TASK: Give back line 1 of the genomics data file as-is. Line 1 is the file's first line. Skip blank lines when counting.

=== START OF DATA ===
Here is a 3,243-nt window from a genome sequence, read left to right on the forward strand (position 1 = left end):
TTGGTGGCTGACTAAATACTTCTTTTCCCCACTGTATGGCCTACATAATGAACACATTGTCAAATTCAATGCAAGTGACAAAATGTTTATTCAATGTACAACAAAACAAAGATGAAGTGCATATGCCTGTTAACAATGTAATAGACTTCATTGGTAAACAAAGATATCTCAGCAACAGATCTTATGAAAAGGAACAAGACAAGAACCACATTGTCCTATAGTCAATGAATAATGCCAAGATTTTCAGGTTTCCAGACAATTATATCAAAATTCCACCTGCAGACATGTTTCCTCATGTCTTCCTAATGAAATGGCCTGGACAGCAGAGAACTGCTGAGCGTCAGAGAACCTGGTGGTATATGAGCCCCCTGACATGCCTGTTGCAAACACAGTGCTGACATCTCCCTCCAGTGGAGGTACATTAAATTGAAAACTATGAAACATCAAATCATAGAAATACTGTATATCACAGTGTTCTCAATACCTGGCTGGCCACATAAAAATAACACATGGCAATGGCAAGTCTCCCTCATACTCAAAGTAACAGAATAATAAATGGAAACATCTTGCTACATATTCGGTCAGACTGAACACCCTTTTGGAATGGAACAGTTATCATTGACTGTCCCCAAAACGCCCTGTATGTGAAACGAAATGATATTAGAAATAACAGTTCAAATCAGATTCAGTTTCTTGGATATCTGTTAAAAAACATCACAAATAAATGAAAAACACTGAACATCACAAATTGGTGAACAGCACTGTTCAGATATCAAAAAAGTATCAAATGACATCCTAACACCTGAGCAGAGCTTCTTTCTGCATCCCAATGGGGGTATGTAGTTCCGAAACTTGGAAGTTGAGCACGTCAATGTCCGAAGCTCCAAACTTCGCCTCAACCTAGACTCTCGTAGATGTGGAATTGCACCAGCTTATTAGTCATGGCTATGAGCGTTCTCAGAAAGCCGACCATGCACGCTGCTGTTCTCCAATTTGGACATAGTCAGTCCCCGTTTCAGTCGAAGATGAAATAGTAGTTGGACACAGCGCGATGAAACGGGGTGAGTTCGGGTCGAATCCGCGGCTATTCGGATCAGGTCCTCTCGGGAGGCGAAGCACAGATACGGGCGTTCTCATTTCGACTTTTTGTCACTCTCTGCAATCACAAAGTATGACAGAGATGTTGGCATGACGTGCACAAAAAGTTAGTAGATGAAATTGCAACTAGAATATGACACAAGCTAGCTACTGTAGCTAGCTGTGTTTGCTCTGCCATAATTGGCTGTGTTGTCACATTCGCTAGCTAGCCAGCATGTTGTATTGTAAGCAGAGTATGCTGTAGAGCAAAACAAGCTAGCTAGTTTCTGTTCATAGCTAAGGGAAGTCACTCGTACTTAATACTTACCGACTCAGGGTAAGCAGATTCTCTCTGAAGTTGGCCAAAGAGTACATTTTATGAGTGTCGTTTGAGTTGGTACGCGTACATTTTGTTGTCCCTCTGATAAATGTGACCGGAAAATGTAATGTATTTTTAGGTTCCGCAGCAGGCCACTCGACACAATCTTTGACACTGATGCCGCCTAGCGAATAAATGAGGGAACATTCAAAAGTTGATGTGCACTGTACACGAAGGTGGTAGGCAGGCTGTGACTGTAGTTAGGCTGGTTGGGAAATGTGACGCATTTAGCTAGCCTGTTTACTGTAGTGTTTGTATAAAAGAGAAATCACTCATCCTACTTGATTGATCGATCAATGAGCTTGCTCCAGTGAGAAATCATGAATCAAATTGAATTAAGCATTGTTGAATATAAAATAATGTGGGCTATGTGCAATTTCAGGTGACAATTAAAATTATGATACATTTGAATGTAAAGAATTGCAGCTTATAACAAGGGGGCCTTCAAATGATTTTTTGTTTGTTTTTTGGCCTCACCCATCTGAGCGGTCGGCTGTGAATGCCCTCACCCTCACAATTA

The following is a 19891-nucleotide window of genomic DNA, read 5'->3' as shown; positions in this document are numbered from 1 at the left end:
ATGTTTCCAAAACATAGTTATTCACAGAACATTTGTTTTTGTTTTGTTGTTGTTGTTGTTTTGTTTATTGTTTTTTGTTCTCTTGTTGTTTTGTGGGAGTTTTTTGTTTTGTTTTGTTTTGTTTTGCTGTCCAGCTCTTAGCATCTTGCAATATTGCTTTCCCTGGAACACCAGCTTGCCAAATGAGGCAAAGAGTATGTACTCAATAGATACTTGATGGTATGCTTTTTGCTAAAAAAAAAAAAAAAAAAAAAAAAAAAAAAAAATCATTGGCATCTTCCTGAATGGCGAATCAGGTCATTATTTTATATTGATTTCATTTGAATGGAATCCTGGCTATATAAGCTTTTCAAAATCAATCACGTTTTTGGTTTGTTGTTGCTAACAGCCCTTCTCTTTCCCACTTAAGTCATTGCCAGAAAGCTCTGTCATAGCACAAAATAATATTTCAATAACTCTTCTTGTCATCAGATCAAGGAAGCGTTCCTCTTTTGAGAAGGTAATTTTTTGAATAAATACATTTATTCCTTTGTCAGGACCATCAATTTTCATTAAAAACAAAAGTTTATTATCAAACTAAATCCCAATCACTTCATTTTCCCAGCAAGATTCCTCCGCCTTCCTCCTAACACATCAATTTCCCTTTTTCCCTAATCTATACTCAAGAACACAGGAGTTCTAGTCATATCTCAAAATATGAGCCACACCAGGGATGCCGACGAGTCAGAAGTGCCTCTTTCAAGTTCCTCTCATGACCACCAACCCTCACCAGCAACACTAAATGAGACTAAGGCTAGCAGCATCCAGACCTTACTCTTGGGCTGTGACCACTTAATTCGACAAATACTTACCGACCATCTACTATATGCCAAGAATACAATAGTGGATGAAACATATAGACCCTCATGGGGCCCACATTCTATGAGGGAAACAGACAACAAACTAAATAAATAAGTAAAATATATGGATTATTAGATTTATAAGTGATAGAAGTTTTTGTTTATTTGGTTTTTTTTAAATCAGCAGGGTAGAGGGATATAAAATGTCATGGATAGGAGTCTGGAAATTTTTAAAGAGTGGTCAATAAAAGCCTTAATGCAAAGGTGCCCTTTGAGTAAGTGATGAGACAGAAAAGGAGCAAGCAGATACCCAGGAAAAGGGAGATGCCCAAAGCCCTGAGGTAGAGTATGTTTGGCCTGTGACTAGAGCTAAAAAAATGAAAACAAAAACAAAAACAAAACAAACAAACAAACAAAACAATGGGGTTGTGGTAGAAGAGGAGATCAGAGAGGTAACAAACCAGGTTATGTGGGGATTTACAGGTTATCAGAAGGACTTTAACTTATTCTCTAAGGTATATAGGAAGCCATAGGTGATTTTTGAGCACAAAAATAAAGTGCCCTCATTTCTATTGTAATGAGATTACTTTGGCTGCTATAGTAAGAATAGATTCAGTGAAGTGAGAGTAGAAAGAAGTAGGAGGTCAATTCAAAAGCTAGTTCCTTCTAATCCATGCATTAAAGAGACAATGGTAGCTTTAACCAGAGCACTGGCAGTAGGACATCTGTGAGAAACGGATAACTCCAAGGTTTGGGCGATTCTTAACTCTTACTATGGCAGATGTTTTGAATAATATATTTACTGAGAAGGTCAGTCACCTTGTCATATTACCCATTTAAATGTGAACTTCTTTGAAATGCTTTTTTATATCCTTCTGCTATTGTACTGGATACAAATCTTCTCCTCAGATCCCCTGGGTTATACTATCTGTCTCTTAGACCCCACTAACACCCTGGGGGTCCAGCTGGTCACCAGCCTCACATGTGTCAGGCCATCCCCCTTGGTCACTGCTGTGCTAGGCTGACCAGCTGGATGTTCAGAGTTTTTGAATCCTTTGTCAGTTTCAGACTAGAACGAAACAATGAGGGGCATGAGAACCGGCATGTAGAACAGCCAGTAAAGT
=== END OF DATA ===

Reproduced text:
Here is a 3,243-nt window from a genome sequence, read left to right on the forward strand (position 1 = left end):